Pilot schemes aimed at accelerating and toughening up background checks on people who want to work with children and vulnerable adults have been given the thumbs-up by volunteers.
The trial schemes are in line with recommendations from the Bichard Report, which followed the conviction of caretaker Ian Huntley for the murders of school girls Holly Wells and Jessica Chapman.
In a joint trial of the Criminal Records Bureau (CRB) and the Identity and Passport Service (IPS), 160 volunteers piloted two online services.
All volunteers went through a simulated experience of applying for a position requiring a CRB check, including meeting their prospective employer, filling out a disclosure application form, having their identity authenticated by a counter-signatory, and receiving their disclosure.
Each volunteer completed two circuits one using a passport, and one using an ID card, which enabled comparisons to be made. An independent company then carried out interviews and analysed the research.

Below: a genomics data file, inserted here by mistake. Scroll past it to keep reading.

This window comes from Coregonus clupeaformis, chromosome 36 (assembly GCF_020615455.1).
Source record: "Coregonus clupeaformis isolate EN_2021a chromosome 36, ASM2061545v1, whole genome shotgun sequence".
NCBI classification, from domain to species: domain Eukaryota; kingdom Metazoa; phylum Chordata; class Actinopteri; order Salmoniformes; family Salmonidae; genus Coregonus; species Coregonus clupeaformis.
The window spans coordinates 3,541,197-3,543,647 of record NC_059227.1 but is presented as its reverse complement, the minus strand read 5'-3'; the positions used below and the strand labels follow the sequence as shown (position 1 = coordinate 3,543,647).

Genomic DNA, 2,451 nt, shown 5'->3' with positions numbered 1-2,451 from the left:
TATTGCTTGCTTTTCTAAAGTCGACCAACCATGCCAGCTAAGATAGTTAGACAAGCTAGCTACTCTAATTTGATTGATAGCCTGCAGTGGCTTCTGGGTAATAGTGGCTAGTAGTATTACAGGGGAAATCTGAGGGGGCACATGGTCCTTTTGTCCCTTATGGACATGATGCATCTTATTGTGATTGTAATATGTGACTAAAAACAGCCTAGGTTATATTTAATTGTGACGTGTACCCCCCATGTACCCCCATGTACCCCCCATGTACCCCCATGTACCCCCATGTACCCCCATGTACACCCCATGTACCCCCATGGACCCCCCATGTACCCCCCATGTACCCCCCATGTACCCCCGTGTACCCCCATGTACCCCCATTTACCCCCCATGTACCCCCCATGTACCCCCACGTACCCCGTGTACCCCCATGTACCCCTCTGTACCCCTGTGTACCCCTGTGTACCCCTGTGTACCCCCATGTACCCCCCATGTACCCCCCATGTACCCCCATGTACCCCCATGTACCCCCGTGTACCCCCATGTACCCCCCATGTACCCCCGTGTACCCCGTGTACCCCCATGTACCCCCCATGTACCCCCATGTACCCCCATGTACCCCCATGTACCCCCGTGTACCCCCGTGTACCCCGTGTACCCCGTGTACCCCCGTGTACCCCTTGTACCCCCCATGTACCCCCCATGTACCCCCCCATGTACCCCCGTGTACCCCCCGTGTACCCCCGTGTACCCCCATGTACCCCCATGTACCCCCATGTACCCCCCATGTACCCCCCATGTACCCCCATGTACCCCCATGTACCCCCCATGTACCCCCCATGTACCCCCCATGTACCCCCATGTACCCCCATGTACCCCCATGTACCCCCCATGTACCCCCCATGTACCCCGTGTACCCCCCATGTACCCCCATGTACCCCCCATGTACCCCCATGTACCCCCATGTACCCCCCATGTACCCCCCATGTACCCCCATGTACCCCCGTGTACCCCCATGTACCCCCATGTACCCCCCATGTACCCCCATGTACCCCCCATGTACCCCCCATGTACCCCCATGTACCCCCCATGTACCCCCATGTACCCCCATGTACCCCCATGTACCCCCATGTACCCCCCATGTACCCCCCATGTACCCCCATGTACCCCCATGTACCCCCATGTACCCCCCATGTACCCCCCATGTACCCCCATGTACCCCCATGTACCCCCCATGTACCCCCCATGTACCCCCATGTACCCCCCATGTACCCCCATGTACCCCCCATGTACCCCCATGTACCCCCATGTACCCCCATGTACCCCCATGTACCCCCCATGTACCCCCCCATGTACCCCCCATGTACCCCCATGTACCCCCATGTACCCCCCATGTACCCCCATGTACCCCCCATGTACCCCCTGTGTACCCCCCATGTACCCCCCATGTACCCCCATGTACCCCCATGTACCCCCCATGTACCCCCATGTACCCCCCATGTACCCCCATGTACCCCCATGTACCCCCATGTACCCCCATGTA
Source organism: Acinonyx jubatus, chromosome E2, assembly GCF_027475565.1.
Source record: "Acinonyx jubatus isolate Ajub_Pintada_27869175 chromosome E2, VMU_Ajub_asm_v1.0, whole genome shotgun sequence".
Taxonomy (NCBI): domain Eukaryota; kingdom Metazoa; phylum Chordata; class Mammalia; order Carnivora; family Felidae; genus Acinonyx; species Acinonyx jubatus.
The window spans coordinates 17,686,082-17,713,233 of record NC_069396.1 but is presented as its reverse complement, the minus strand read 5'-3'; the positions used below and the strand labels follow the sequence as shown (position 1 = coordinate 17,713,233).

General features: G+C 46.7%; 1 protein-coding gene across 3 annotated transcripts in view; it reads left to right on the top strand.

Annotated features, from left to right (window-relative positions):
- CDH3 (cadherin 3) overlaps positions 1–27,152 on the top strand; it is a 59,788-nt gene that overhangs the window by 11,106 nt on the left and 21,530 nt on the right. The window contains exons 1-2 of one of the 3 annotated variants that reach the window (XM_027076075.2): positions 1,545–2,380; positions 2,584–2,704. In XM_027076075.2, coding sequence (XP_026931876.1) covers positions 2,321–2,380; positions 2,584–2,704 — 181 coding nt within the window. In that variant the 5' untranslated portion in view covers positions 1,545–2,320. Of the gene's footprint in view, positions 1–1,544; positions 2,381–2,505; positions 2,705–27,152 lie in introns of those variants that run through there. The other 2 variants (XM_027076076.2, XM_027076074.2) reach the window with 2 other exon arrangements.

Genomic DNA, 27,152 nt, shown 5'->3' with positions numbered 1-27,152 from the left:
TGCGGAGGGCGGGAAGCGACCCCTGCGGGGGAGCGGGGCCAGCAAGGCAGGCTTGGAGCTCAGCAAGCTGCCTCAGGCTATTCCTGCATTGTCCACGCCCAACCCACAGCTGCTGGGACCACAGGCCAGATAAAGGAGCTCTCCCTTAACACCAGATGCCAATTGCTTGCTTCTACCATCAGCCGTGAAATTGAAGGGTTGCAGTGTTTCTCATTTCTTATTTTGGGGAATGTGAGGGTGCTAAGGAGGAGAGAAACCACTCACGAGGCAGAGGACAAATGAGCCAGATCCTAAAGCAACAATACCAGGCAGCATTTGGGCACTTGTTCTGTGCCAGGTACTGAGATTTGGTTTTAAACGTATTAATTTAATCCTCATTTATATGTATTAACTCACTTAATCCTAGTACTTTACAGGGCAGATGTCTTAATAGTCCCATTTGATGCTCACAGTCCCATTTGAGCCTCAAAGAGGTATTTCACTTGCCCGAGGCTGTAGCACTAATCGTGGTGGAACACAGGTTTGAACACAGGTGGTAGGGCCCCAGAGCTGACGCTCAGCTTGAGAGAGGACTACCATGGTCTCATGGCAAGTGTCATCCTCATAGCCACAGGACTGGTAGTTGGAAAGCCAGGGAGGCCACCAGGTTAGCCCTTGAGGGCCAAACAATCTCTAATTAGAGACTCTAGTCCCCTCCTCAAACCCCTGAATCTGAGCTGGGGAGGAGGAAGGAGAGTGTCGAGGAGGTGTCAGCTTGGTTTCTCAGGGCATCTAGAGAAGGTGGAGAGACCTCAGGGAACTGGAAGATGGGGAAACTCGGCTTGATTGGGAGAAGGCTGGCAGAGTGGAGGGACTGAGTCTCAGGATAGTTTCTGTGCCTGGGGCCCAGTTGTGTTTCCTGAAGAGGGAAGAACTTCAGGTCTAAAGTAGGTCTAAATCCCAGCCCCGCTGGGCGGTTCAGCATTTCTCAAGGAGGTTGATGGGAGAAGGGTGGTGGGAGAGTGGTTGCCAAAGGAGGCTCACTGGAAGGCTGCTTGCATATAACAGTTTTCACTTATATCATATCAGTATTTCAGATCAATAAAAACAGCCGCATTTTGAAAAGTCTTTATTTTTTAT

A Home Office report found that the overwhelming majority of trial participants backed the new services, with 96% saying the passport-linked service was an improvement on current arrangements, and 87% saying the ID card-linked service would be even stronger.
Home Office minister Meg Hillier said: “Clearly, establishing identity quickly and accurately is absolutely crucial when dealing with people who want to work with children or vulnerable adults. Employers have to make sure that the person applying for the job is actually who they say they are.”
The government claimed turnaround times for some checks could be reduced from four weeks to as little as four days.
CRB chief executive Vince Gaskell said: “The National Identity Scheme will help make the criminal record check even faster and more robust. That is good news for employers and employees, and good news for the children and vulnerable people they work with.”